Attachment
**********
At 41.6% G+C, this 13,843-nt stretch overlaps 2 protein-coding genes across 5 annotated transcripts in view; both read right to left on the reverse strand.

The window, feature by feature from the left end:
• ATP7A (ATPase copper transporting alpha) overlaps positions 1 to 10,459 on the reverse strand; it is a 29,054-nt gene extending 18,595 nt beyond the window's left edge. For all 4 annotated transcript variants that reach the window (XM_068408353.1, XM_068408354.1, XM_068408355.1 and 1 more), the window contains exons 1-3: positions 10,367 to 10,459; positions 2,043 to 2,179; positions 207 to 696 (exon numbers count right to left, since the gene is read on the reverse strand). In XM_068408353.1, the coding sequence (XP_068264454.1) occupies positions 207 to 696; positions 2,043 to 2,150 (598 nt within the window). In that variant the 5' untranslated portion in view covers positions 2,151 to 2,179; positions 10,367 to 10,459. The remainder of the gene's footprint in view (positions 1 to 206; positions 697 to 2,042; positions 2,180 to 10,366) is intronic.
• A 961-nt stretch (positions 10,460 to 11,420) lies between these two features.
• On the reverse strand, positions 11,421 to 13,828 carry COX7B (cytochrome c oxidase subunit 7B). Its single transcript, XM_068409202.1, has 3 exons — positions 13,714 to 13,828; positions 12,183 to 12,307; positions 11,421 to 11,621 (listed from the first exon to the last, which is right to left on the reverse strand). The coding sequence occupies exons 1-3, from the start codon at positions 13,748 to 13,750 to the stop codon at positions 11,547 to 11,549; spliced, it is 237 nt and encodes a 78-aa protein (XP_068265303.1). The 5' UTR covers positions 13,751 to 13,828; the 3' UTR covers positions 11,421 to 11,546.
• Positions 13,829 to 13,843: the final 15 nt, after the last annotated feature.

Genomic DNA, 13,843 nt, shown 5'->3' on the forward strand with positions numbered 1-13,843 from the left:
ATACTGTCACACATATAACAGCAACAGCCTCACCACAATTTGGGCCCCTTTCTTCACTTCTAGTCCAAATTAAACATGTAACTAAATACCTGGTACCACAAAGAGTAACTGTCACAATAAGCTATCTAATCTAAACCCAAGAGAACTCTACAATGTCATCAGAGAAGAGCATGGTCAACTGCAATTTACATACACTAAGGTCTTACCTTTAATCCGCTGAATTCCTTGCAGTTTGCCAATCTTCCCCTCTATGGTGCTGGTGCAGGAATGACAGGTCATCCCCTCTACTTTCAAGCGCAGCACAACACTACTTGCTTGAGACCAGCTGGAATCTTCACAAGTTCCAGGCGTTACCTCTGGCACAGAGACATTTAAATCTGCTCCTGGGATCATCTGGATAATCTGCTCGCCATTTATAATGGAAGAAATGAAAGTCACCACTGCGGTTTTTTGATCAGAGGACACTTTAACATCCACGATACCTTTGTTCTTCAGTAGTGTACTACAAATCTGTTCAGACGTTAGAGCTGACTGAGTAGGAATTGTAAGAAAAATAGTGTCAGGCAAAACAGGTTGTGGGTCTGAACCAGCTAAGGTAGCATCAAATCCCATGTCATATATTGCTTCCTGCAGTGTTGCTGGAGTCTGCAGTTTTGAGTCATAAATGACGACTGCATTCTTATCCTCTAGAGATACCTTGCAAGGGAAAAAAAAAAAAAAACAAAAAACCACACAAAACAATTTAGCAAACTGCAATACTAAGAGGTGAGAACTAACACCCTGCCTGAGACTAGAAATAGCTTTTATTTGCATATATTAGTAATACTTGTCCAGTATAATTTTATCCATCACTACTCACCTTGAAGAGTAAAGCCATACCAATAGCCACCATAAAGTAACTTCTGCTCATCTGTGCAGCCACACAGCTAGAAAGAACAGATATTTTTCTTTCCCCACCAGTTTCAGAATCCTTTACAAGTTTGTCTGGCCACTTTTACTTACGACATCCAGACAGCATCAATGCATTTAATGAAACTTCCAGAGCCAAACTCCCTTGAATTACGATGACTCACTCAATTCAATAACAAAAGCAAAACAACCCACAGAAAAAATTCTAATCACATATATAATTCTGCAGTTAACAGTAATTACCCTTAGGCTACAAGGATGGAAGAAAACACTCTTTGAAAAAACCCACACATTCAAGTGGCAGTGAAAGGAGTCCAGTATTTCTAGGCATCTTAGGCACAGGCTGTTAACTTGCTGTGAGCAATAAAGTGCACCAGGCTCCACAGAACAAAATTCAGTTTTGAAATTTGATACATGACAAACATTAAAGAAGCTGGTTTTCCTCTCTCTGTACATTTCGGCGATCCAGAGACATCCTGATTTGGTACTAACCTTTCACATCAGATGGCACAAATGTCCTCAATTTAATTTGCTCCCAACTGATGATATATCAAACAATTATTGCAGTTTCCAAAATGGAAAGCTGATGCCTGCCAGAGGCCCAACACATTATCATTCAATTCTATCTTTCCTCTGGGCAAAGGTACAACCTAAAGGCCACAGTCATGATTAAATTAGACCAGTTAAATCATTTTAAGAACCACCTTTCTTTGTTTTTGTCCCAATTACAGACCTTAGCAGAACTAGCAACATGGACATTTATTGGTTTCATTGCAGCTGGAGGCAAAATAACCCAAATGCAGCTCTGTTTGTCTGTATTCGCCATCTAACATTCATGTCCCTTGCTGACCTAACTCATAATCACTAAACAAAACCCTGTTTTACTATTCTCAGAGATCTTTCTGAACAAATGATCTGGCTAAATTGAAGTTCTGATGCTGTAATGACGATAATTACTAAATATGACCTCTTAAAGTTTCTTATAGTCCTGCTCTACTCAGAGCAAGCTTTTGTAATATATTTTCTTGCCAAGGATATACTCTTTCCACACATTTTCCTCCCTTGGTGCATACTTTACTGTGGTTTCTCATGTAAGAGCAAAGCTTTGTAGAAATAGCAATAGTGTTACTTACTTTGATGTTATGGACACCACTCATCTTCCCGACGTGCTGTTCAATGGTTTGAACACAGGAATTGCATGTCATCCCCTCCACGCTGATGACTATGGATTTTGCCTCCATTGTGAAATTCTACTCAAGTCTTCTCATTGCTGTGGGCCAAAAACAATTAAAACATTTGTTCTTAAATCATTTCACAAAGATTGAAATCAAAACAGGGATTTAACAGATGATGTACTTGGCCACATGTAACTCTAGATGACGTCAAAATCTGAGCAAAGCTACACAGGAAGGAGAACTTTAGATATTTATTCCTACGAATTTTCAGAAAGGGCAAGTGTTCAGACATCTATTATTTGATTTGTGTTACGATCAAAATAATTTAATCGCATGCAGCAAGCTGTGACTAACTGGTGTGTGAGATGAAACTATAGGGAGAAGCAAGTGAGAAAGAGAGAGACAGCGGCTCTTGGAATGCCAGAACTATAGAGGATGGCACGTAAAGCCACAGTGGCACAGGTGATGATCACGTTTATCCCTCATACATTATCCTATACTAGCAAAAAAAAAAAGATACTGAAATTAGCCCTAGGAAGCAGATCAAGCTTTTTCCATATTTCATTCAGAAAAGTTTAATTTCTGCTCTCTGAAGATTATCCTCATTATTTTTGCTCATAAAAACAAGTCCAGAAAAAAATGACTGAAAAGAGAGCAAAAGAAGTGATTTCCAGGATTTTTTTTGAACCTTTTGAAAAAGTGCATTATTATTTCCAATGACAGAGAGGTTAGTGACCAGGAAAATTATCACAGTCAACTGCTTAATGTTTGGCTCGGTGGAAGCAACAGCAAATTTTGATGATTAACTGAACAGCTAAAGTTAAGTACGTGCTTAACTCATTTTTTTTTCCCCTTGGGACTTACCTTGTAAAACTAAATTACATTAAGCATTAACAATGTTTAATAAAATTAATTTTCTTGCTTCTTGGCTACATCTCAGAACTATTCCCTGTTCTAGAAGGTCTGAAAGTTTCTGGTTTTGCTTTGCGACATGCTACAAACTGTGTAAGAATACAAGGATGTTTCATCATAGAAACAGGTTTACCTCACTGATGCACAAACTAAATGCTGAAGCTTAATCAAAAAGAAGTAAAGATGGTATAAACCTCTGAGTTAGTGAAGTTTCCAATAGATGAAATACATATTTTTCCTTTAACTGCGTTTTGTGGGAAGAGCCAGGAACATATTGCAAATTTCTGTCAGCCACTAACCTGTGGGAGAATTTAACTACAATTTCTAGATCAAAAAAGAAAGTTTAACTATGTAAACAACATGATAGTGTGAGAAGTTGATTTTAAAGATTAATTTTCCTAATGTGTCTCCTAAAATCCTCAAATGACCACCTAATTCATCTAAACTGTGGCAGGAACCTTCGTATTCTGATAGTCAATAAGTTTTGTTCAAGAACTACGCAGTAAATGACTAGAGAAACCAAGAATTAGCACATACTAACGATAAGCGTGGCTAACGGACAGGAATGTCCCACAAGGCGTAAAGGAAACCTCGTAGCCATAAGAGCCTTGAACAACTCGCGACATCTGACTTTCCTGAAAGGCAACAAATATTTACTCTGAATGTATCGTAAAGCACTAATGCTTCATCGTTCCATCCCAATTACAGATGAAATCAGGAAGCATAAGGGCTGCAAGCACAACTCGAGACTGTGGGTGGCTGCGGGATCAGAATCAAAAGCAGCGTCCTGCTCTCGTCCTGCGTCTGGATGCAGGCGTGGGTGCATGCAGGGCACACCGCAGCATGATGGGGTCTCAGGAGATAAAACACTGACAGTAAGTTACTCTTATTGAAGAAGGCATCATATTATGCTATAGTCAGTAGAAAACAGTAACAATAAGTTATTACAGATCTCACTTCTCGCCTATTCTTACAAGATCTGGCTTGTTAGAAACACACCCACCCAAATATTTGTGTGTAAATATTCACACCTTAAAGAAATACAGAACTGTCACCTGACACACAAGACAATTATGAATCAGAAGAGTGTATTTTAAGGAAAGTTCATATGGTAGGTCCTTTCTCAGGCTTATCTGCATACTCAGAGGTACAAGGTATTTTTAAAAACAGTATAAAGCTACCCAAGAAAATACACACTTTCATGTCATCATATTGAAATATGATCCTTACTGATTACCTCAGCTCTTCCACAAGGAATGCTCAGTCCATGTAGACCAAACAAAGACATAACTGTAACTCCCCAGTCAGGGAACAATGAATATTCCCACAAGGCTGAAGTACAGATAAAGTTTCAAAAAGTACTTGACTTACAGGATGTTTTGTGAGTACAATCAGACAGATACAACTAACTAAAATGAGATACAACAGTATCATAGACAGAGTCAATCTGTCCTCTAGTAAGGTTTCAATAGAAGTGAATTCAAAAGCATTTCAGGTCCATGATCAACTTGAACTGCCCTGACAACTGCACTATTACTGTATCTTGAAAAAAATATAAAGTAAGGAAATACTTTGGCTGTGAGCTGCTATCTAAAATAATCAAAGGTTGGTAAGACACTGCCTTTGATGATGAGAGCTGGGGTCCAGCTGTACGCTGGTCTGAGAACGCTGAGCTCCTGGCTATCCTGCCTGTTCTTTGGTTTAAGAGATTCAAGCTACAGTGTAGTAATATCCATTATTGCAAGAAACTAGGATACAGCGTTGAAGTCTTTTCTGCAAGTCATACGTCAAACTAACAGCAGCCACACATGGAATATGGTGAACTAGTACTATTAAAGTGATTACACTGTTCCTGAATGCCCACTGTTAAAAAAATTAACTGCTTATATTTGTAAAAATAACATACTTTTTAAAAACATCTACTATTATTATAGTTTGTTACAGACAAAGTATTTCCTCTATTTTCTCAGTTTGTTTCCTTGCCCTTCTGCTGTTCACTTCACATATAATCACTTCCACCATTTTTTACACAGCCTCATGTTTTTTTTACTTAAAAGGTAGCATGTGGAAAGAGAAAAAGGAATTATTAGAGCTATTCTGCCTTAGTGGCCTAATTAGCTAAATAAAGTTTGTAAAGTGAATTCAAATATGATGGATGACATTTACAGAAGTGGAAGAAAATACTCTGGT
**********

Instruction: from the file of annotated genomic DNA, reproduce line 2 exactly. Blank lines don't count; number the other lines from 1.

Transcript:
The window, feature by feature from the left end: